Xenonauts, which is more faithful to the original title was released with fanfare too. The first announced XCOM game? Sadly it turned to be just a generic third person shooter. Let it be forgotten it ever happen.

And XCOM isn’t the only success case of bringing back a franchise. Deus Ex Human Revolution did well too, and again, by bringing as much element of what made the older titles great.

But again, there’s also bad eggs on this. Tony Hawk Pro Skater 5 attempted to recapture the old magic of the first 4 skaters but failed miserably to even copy the basic gameplay correctly. Thief was handled by the same studio that did Deus Ex Human Revolution (but a different team), and that fall flat too, despite trying its best to stay true to its roots gameplay-wise

Retreading in old grounds looks like the best way to go, but it must be done perfectly.

Changing Too Much Can Be A Hit Or Miss

Then there’s the reboot- a change in direction of a franchise. It can be either to capitalise on a current trend, or whoever in charges making the decision isn’t confident in retreading the old systems and mechanics established by the franchise.


This is SSX. Colourful. Ludicrous.


This is SSX. Gritty? Realistic?

Remember there was an SSX reboot? The original was one of the better launch titles of the PS2. Its charming, cartoony, over-the top designs- the track designs and crazy tricks in particular- made it memorable. The reboot made most of the elements more realistic, more gritty.

It was never heard of ever since release.

And then there’s Simcity. Simcity poised to be a return-to-form for the father of city-builders. It tried to add meaningful changes like having user-created towns co-operate and a much more advanced simulation engine. Sadly all everyone remembers about it is the terrible launch that made everyone facing server issues (which means it is unplayable), small city sizes, no official mod support, and the insistence that the online component is integral to the game, only for them to announce much later there were releasing an online mode.

Thank God we have Cities: Skylines.

But a game doesn’t necessarily need to be called a reboot to justify some changes.

To majority of fans, NFS Underground is what defines what NFS is, tuner cars with loads of customization options.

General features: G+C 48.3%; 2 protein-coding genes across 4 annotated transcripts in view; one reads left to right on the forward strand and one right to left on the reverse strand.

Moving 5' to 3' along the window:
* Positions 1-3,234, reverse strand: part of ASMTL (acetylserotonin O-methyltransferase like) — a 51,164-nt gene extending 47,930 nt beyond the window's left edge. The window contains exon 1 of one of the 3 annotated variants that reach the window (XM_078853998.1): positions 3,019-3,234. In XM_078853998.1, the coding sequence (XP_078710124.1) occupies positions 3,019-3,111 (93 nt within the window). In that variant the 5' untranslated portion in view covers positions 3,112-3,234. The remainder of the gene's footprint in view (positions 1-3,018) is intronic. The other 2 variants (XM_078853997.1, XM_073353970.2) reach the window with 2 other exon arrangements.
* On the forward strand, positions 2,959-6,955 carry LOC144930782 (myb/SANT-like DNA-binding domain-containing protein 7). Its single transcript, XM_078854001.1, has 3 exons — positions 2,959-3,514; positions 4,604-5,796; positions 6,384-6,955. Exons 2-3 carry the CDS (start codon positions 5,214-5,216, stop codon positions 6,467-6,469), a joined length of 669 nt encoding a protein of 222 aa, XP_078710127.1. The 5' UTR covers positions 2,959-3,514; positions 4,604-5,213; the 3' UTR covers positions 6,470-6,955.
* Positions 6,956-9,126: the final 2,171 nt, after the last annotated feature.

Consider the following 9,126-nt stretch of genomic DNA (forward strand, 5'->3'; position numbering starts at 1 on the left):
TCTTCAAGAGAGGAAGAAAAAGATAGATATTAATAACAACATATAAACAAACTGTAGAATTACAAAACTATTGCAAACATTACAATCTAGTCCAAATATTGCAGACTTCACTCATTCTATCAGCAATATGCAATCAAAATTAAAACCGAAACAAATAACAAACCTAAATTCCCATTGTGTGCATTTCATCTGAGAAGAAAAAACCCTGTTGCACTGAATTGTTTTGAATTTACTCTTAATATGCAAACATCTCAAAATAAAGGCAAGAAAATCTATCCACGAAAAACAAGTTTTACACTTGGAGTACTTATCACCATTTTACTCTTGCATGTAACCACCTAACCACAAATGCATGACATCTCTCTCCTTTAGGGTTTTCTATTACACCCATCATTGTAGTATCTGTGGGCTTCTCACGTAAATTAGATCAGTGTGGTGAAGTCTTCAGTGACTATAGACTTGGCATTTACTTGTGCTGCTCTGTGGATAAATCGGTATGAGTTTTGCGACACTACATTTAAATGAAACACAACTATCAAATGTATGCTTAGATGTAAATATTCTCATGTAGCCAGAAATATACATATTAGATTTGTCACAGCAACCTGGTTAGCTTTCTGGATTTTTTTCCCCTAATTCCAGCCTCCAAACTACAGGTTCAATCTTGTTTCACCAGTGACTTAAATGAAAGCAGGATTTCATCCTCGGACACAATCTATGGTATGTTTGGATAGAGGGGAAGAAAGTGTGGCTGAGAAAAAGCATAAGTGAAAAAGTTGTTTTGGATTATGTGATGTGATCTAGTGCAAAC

To majority of fans, NFS Underground is what defines what NFS is, tuner cars with loads of customization options.

NFS Underground was a story of success by a change in theme. It capitalised on the rising trend of tuner car culture in mainstream media. The fact that several NFS titles on, it still served as the best title that nailed tuner culture, much to the chagrin of old-school fans who wanted exotic racers of the old.

Changing themes are OK, but what about changing genre?

Transformers Devastation proves a point. It played nothing like any Transformers game before this. It looked the part though. Plus, the game is being praised by both fans and critics. This is due to the change of gameplay- from a shooter to a melee-focused character action game, is made by the current masters of character-action games, PlatinumGames. The gameplay, although familiar to older games made by the studio, it plays well, rewarding and most importantly, fun.

Just look at this.


This is why you play Transformers Devastation

Also, there are already plenty of shooters out there that are more competent than any Transformers game, so a change in genre doesn’t hurt much to its appeal.

But usually, changes of genre, especially niche genres from games like XCOM and Syndicate, are not well-received.


The dilemma here is how should a big-name franchise move forward? A change could upset to current fanbase, but churning out the game with slight changes and you have critics slamming them for being rip-offs. There’s no definite answer.

With Rainbow Six, Battlefront, and Need For Speed, I am worried with the direction of these games are going. There will always be a part of the fanbase that yearns for these franchises to go back like what they used to play as. It could be just for nostalgic reasons, or it could be valid criticism that the franchise just doesn’t fit the mold it tries to change itself to. And I am not alone on the camp of skeptics here. Surely, these titles will all be well made and celebrated by the new generation of gamers, gamers who missed out on the franchises in its heydays.

The core fans however, have to just admit that some franchises have to change so they could be relevant. So stop being a fanboy by forcing game X is the definite game of the series and everyone will be fine.

Yet, there’s no problem giving constructive criticism. It’s good to discuss on what made certain games in a franchise great. I would gladly support anyone who argues the first two Battlefronts are the better games than what we see from DICE’s attempt from its beta test impressions, with solid reasons and points!